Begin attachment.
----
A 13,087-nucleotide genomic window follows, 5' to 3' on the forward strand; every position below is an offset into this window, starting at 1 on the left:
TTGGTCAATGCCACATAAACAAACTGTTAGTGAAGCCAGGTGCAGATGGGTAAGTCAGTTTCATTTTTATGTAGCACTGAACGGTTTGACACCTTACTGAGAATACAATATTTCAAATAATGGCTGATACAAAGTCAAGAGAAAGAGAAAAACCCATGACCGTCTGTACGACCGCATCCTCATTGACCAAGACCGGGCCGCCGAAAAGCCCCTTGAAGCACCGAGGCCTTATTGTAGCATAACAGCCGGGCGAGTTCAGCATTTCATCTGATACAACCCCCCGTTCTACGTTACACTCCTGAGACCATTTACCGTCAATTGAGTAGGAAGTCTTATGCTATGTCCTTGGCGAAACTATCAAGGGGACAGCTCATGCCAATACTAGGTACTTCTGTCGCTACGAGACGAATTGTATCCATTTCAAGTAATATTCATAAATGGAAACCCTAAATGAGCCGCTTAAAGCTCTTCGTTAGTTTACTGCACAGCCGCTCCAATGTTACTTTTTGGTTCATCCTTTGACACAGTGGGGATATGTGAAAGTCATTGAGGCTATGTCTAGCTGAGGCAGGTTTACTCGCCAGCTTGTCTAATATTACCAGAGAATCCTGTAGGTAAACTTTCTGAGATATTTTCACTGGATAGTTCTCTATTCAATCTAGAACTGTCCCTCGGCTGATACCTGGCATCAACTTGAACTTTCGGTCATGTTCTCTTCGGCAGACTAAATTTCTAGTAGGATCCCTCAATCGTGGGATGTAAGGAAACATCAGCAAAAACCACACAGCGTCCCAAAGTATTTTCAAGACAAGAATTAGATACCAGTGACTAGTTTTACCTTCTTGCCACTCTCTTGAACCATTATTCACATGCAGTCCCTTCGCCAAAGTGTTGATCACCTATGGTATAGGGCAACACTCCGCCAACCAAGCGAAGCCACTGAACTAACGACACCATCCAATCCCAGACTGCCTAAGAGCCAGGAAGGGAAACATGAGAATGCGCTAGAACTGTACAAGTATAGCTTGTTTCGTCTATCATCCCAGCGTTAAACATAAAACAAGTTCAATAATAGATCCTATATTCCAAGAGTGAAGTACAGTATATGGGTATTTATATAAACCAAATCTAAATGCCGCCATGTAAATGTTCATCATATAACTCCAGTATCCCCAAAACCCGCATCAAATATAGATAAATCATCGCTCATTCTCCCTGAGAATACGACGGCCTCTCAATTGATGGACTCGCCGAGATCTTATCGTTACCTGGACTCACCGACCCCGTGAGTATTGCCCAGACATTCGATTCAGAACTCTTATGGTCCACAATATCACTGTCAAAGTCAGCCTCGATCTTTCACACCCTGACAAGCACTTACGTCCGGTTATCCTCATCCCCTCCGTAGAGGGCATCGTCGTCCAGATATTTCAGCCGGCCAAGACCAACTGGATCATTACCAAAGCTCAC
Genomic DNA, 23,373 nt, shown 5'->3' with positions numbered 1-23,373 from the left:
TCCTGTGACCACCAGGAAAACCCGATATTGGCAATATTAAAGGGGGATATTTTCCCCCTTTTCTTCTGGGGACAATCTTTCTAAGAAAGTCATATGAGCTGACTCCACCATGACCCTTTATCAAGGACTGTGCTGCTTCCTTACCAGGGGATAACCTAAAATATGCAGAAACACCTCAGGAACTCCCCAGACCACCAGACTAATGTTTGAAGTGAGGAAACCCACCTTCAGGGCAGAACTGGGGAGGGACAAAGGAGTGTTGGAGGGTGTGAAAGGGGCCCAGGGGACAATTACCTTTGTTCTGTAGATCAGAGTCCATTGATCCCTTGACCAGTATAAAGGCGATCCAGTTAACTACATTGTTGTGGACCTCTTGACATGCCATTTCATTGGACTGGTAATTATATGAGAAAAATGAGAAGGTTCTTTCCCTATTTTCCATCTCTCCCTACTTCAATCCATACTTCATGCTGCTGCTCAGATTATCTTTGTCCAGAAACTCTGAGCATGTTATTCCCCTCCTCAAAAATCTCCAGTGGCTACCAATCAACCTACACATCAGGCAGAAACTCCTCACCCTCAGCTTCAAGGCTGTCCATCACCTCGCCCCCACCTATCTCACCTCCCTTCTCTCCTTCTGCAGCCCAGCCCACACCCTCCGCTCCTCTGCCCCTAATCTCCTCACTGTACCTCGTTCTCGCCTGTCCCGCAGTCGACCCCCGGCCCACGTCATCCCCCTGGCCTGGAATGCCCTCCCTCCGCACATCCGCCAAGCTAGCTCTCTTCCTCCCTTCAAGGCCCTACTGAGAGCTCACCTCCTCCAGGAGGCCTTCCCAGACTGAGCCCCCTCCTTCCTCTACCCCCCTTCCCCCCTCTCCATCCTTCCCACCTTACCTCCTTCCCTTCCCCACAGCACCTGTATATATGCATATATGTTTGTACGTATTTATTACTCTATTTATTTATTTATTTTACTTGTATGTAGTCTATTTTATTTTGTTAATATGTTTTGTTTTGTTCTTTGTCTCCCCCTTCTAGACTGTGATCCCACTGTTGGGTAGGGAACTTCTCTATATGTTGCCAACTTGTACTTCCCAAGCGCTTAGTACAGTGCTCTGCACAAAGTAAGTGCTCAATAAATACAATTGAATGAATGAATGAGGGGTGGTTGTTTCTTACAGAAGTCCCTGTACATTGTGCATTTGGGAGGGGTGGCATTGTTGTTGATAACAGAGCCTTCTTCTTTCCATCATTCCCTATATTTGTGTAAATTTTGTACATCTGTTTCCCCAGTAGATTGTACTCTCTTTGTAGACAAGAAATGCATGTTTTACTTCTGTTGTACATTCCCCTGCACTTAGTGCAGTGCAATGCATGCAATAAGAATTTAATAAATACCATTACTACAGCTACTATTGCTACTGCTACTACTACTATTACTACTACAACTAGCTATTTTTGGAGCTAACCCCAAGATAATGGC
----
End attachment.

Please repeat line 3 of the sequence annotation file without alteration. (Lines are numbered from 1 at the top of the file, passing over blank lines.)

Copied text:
Genomic DNA, 23,373 nt, shown 5'->3' with positions numbered 1-23,373 from the left: